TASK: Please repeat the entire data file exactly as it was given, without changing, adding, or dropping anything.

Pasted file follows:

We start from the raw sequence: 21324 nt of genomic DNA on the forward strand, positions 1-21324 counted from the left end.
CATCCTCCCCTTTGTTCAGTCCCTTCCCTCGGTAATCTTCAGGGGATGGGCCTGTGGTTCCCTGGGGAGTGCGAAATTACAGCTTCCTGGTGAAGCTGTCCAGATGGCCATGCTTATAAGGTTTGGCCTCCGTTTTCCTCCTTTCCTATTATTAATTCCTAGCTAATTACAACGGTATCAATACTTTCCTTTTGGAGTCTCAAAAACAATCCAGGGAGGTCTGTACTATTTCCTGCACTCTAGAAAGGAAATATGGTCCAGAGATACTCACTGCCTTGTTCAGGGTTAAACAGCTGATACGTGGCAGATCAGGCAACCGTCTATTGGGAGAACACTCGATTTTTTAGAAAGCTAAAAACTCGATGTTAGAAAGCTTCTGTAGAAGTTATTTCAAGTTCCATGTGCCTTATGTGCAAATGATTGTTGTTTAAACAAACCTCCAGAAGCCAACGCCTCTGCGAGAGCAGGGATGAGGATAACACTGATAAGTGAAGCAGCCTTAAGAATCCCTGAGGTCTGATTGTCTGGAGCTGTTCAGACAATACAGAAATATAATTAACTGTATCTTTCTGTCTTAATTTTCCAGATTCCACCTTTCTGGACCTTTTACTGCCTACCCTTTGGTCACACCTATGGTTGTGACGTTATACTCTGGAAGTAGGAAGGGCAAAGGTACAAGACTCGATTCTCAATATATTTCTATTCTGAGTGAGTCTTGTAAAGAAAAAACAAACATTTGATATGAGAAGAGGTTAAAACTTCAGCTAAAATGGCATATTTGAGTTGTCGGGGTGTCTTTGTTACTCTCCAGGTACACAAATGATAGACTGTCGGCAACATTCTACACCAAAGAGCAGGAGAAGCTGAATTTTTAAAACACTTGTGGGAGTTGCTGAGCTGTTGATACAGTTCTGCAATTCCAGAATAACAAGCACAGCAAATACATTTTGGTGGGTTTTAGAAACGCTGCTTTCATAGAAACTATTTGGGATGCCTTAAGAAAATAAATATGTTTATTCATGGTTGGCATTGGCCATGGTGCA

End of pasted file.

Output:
We start from the raw sequence: 21324 nt of genomic DNA on the forward strand, positions 1-21324 counted from the left end.
CATCCTCCCCTTTGTTCAGTCCCTTCCCTCGGTAATCTTCAGGGGATGGGCCTGTGGTTCCCTGGGGAGTGCGAAATTACAGCTTCCTGGTGAAGCTGTCCAGATGGCCATGCTTATAAGGTTTGGCCTCCGTTTTCCTCCTTTCCTATTATTAATTCCTAGCTAATTACAACGGTATCAATACTTTCCTTTTGGAGTCTCAAAAACAATCCAGGGAGGTCTGTACTATTTCCTGCACTCTAGAAAGGAAATATGGTCCAGAGATACTCACTGCCTTGTTCAGGGTTAAACAGCTGATACGTGGCAGATCAGGCAACCGTCTATTGGGAGAACACTCGATTTTTTAGAAAGCTAAAAACTCGATGTTAGAAAGCTTCTGTAGAAGTTATTTCAAGTTCCATGTGCCTTATGTGCAAATGATTGTTGTTTAAACAAACCTCCAGAAGCCAACGCCTCTGCGAGAGCAGGGATGAGGATAACACTGATAAGTGAAGCAGCCTTAAGAATCCCTGAGGTCTGATTGTCTGGAGCTGTTCAGACAATACAGAAATATAATTAACTGTATCTTTCTGTCTTAATTTTCCAGATTCCACCTTTCTGGACCTTTTACTGCCTACCCTTTGGTCACACCTATGGTTGTGACGTTATACTCTGGAAGTAGGAAGGGCAAAGGTACAAGACTCGATTCTCAATATATTTCTATTCTGAGTGAGTCTTGTAAAGAAAAAACAAACATTTGATATGAGAAGAGGTTAAAACTTCAGCTAAAATGGCATATTTGAGTTGTCGGGGTGTCTTTGTTACTCTCCAGGTACACAAATGATAGACTGTCGGCAACATTCTACACCAAAGAGCAGGAGAAGCTGAATTTTTAAAACACTTGTGGGAGTTGCTGAGCTGTTGATACAGTTCTGCAATTCCAGAATAACAAGCACAGCAAATACATTTTGGTGGGTTTTAGAAACGCTGCTTTCATAGAAACTATTTGGGATGCCTTAAGAAAATAAATATGTTTATTCATGGTTGGCATTGGCCATGGTGCA